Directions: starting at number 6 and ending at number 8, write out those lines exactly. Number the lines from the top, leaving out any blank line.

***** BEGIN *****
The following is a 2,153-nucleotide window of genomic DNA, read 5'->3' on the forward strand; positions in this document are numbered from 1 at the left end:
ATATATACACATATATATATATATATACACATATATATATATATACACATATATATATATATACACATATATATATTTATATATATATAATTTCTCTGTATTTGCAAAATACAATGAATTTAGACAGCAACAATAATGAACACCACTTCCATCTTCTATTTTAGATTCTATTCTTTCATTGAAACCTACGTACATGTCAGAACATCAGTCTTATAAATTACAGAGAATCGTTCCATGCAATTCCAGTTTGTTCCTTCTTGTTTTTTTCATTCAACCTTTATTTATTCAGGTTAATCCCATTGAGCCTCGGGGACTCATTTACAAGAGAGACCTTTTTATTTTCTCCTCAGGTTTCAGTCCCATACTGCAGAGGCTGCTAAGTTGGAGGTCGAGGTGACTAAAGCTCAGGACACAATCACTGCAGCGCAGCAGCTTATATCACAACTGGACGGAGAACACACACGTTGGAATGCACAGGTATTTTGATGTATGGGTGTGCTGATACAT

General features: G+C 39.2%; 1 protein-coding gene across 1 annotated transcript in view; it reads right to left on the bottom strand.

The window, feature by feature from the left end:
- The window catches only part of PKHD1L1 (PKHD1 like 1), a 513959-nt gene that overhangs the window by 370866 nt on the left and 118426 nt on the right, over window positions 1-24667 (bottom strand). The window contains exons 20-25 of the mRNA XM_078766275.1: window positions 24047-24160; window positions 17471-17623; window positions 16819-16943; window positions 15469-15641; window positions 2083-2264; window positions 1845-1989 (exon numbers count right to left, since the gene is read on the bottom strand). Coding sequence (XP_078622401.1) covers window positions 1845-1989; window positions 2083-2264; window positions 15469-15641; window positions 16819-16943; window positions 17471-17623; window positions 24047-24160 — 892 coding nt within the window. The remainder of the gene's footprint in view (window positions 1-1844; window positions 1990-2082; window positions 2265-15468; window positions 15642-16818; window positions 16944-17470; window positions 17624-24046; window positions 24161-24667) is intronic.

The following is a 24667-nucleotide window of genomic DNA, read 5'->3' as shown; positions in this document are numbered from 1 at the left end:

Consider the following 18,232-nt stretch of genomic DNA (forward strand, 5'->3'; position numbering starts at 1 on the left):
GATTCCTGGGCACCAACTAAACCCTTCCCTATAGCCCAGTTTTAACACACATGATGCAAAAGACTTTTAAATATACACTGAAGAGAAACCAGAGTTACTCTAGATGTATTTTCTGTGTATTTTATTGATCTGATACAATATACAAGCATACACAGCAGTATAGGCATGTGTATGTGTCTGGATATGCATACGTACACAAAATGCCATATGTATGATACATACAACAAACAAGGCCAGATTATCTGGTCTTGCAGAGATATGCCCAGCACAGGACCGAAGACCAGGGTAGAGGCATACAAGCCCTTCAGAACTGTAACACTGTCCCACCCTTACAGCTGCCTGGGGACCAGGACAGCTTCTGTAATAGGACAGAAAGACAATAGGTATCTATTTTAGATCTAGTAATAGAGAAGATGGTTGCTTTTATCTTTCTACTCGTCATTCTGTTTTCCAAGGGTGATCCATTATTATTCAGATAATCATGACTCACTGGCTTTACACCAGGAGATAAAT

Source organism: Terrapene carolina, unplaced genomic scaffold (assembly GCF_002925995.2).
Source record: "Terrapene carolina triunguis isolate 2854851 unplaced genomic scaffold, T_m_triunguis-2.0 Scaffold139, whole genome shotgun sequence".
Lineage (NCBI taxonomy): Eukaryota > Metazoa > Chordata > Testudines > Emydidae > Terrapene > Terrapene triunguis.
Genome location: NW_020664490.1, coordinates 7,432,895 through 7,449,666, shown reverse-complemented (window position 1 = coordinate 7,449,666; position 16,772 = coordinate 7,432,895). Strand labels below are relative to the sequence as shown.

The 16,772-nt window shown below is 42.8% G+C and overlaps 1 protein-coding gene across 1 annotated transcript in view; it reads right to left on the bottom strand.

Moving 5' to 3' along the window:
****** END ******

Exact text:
The following is a 24667-nucleotide window of genomic DNA, read 5'->3' as shown; positions in this document are numbered from 1 at the left end:

Consider the following 18,232-nt stretch of genomic DNA (forward strand, 5'->3'; position numbering starts at 1 on the left):
GATTCCTGGGCACCAACTAAACCCTTCCCTATAGCCCAGTTTTAACACACATGATGCAAAAGACTTTTAAATATACACTGAAGAGAAACCAGAGTTACTCTAGATGTATTTTCTGTGTATTTTATTGATCTGATACAATATACAAGCATACACAGCAGTATAGGCATGTGTATGTGTCTGGATATGCATACGTACACAAAATGCCATATGTATGATACATACAACAAACAAGGCCAGATTATCTGGTCTTGCAGAGATATGCCCAGCACAGGACCGAAGACCAGGGTAGAGGCATACAAGCCCTTCAGAACTGTAACACTGTCCCACCCTTACAGCTGCCTGGGGACCAGGACAGCTTCTGTAATAGGACAGAAAGACAATAGGTATCTATTTTAGATCTAGTAATAGAGAAGATGGTTGCTTTTATCTTTCTACTCGTCATTCTGTTTTCCAAGGGTGATCCATTATTATTCAGATAATCATGACTCACTGGCTTTACACCAGGAGATAAAT